It was the end of September and the football team at Penn State, where yours truly earned a degree, was off to a less than encouraging 2-2 start to the season.
James Franklin, in his third year as the head coach, now had a 16-14 overall record with the Nittany Lions. The 2016 season included a close loss to Pittsburgh and a lopsided loss to then fourth-ranked Michigan. With injuries mounting and a remaining schedule that featured several of the best teams in the country, some of the natives were getting a bit restless.
So it wasn’t surprising that athletics director Sandy Barbour had to field questions about Franklin’s future with the program when she showed up for an event on Sept. 28 in Altoona, Pa. And here, according to the Altoona Mirror, is what she said about the head coach: “He’s not on the hot seat, and he’s not going to be on the hot seat in December.”
If you’re a college football fan, you know that Penn State followed the loss to Michigan by winning its next nine games, including an upset victory over No. 3 Ohio State in October and a 38-31 victory Saturday over No. 8 Wisconsin in the Big Ten championship game.
The Nittany Lions overcame a 21-point deficit to win the conference title, but that wasn’t enough to get them into the College Football Playoffs. Instead, they will play in the Rose Bowl against Southern California (which won eight straight games to overcome a 1-4 start to the season.)
As a Penn State alum – and a member of the university’s board – I’m proud of our team, but not just because of the turnaround on the field. I’m proud of the way the coaches and administration are going about the rebuilding process.
This is the world in which we live: Microwave everything and if you don’t like the taste, throw it out for something else. It’s true in business and especially in the big business of college football – you not only need to win, you need to win right now!
Just ask Mark Helfrich. He led Oregon to a 24-4 record in his first two years, including an appearance in the national championship game. The next year the Ducks went a respectable 9-4. But this year, after a 4-8 finish, Helfrich was fired.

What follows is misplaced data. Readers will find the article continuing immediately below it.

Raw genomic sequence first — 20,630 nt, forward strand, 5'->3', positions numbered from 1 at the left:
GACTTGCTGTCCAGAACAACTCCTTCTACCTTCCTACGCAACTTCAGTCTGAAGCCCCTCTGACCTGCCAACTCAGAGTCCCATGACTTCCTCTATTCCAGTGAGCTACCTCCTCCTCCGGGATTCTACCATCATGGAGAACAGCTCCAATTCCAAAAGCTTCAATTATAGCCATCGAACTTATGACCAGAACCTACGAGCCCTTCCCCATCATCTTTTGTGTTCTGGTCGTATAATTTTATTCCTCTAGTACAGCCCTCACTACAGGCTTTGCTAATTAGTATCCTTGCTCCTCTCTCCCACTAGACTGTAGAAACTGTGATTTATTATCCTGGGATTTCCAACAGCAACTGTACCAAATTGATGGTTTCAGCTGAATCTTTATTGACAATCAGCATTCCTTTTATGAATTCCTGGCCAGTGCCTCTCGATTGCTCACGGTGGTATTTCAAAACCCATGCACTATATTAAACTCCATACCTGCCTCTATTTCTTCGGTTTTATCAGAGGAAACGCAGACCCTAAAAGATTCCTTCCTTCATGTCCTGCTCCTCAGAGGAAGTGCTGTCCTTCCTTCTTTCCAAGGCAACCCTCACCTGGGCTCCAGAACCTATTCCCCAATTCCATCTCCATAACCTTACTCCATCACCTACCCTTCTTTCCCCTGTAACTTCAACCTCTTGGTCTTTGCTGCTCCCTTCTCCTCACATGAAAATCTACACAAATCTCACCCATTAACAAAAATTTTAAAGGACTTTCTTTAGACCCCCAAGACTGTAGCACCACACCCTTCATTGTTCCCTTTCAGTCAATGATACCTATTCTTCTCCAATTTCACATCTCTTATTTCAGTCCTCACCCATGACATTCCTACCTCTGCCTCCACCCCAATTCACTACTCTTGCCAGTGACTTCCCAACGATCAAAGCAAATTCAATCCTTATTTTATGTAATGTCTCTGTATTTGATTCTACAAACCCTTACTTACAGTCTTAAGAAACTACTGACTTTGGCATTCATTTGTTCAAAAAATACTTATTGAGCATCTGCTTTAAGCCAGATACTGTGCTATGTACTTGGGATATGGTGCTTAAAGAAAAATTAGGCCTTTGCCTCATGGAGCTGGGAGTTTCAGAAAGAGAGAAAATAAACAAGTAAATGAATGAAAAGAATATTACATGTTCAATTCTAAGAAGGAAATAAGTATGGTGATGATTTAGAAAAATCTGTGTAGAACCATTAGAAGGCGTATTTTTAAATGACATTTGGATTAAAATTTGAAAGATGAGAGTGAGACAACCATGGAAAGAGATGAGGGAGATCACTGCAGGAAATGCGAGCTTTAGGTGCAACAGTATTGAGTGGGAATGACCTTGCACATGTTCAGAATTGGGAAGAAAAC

I don’t know enough about the inner-workings of Oregon football to know if that was a good decision. But I do know this: In college football, as in any business, you can’t microwave success – especially if you start with a depleted kitchen (which, unfortunately, was the case for Franklin at Penn State).
When I was hired as CEO of Prologis, the company had been rocked hard by a combination of poor management decisions and a global recession. We were on the verge of bankruptcy, but we knew there was no quick fix. Our leadership team addressed the hemorrhaging issues, of course, but we always tried to take a long-term view that involved establishing the right foundation for the culture and for our business model.
There were no guarantees, but, fortunately, the company recovered and now is doing very well.
No matter where you work or what you do, chances are good that you feel pressure to perform and achieve. That’s not necessarily a bad thing. But I’ve found that the winners in life are defined by who they are, not what they do. If they do things the right way, then winning eventually takes care of itself. And if they take shortcuts, the victories they achieve are seldom worth the price they paid.